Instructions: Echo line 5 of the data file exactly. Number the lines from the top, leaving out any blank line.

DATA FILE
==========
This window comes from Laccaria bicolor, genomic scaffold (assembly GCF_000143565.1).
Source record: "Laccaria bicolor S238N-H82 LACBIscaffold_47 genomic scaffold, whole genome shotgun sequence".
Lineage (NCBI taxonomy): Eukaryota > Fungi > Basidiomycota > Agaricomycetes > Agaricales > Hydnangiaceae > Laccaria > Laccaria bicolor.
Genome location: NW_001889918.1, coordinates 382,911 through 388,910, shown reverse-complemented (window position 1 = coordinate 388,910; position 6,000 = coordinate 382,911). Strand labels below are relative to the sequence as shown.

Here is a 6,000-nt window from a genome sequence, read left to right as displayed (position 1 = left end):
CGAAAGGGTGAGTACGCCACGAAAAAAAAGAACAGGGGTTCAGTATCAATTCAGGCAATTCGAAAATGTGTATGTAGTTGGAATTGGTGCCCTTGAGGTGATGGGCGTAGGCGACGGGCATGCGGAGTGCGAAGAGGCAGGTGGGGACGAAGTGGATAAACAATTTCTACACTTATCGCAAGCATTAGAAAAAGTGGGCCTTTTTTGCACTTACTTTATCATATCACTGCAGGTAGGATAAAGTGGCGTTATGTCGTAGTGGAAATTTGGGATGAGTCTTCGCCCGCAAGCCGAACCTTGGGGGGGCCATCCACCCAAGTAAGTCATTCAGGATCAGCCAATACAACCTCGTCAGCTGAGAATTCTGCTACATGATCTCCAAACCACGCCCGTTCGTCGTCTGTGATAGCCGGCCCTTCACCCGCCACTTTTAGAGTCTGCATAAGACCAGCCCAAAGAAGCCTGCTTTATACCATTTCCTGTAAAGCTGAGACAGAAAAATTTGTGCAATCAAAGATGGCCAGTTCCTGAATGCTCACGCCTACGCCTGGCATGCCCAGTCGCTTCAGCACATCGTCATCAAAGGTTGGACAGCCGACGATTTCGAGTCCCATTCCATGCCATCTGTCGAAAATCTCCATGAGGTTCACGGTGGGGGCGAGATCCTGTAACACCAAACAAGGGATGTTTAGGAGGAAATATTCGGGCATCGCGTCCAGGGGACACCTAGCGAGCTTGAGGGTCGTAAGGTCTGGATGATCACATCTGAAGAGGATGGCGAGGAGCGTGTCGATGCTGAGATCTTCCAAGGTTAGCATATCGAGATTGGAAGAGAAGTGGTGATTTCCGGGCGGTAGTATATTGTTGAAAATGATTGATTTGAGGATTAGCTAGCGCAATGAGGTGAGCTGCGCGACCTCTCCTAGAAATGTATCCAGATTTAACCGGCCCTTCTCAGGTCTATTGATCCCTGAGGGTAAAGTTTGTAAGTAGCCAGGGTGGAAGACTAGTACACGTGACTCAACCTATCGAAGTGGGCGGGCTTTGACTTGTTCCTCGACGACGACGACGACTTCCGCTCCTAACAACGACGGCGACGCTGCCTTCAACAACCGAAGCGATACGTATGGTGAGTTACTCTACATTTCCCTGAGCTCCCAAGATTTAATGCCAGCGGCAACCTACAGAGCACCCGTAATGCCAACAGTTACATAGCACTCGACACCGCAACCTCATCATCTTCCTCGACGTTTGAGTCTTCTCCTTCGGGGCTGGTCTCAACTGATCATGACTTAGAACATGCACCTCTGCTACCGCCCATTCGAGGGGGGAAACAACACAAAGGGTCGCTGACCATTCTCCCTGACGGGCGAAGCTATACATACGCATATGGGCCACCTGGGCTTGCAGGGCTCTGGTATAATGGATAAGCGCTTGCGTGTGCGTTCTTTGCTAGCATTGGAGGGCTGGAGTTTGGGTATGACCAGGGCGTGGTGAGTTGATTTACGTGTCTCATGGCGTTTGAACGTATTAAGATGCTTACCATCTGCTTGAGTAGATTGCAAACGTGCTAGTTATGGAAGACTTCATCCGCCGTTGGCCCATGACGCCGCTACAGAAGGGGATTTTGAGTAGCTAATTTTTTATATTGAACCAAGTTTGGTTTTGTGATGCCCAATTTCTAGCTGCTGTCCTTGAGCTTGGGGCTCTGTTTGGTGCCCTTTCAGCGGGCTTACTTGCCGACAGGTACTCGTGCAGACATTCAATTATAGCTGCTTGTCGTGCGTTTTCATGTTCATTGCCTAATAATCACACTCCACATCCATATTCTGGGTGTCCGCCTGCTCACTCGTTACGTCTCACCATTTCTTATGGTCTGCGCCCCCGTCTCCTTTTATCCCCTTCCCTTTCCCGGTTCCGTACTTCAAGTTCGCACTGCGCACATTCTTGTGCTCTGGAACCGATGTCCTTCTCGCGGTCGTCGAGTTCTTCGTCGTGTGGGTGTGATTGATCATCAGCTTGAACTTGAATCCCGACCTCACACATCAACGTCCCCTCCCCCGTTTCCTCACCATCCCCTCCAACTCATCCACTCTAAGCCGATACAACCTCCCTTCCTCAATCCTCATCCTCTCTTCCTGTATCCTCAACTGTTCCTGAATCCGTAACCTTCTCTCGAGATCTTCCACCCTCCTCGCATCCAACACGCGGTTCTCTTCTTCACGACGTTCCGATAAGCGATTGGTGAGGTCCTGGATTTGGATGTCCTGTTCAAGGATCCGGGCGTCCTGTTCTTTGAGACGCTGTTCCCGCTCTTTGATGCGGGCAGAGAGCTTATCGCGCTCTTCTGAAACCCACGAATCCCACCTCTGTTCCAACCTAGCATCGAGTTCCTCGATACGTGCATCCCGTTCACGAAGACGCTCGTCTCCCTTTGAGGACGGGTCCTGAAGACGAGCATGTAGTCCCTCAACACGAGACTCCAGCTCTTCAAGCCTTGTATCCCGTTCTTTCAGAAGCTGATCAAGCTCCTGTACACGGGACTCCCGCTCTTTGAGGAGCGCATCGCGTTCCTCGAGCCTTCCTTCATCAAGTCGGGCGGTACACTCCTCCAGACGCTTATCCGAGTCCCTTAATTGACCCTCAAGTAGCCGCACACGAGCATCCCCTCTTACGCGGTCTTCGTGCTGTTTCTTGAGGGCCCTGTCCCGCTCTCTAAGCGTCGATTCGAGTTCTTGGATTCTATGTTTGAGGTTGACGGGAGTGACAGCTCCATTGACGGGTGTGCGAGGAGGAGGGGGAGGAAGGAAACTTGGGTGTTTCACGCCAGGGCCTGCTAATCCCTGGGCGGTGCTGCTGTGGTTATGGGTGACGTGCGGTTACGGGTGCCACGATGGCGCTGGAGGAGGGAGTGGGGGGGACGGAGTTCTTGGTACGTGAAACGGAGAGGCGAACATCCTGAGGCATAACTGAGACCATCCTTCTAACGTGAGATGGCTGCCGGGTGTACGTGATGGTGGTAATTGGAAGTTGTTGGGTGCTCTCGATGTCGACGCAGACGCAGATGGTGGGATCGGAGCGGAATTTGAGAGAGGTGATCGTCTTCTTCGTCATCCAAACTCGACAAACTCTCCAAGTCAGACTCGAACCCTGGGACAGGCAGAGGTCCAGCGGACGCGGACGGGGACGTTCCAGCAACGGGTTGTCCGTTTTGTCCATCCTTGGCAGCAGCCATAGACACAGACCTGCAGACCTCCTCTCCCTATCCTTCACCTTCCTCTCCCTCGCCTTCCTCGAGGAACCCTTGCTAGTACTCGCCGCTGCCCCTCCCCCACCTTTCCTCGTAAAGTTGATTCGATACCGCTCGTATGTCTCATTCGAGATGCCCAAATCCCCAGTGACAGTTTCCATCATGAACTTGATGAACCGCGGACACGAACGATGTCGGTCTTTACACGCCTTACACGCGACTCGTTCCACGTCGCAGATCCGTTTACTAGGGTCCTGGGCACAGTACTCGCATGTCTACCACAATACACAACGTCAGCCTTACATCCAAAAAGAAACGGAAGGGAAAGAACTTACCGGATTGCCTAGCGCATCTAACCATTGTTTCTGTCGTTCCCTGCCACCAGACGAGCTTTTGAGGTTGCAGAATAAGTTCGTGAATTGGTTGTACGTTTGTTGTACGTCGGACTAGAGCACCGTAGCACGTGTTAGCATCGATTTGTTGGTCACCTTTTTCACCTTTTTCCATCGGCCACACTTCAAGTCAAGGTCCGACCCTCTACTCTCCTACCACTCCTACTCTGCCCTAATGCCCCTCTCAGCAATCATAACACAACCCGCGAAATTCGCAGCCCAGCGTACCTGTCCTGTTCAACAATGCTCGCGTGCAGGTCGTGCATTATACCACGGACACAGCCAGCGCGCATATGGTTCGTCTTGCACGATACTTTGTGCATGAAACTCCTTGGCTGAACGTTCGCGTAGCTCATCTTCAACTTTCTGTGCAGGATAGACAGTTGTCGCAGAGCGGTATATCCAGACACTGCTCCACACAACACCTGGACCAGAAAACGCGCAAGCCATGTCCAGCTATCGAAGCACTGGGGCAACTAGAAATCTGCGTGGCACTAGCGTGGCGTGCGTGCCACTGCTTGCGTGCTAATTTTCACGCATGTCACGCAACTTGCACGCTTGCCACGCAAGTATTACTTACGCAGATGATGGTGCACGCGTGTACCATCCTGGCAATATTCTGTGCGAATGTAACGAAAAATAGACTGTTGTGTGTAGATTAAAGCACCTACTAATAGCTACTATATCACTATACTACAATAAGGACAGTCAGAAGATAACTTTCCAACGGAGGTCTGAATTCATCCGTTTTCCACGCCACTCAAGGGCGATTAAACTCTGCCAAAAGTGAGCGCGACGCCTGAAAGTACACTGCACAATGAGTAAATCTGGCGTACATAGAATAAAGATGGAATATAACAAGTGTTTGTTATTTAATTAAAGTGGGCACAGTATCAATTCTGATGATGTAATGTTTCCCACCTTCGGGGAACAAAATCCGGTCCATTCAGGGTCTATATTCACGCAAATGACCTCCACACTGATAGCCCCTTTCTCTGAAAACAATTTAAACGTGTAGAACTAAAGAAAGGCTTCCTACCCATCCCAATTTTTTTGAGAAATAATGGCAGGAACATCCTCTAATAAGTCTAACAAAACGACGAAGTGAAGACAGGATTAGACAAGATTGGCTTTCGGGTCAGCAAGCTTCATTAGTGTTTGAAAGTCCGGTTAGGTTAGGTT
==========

Here is a 6,000-nt window from a genome sequence, read left to right as displayed (position 1 = left end):